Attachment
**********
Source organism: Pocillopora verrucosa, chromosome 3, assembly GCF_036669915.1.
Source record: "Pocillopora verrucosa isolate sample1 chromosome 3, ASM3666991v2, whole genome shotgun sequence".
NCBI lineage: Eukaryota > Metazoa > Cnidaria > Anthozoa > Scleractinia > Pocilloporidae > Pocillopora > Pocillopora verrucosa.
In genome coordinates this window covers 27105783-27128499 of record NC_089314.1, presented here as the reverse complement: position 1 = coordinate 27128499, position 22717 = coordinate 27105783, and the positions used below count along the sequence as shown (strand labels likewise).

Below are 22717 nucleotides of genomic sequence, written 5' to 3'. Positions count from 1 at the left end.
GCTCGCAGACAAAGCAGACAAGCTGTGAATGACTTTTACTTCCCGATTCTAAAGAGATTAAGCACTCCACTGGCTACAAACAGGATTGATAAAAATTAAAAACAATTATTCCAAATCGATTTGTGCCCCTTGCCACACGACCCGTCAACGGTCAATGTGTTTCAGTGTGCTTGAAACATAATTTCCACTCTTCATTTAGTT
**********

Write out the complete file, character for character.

Source organism: Pocillopora verrucosa, chromosome 3, assembly GCF_036669915.1.
Source record: "Pocillopora verrucosa isolate sample1 chromosome 3, ASM3666991v2, whole genome shotgun sequence".
NCBI lineage: Eukaryota > Metazoa > Cnidaria > Anthozoa > Scleractinia > Pocilloporidae > Pocillopora > Pocillopora verrucosa.
In genome coordinates this window covers 27105783-27128499 of record NC_089314.1, presented here as the reverse complement: position 1 = coordinate 27128499, position 22717 = coordinate 27105783, and the positions used below count along the sequence as shown (strand labels likewise).

Below are 22717 nucleotides of genomic sequence, written 5' to 3'. Positions count from 1 at the left end.
GCTCGCAGACAAAGCAGACAAGCTGTGAATGACTTTTACTTCCCGATTCTAAAGAGATTAAGCACTCCACTGGCTACAAACAGGATTGATAAAAATTAAAAACAATTATTCCAAATCGATTTGTGCCCCTTGCCACACGACCCGTCAACGGTCAATGTGTTTCAGTGTGCTTGAAACATAATTTCCACTCTTCATTTAGTT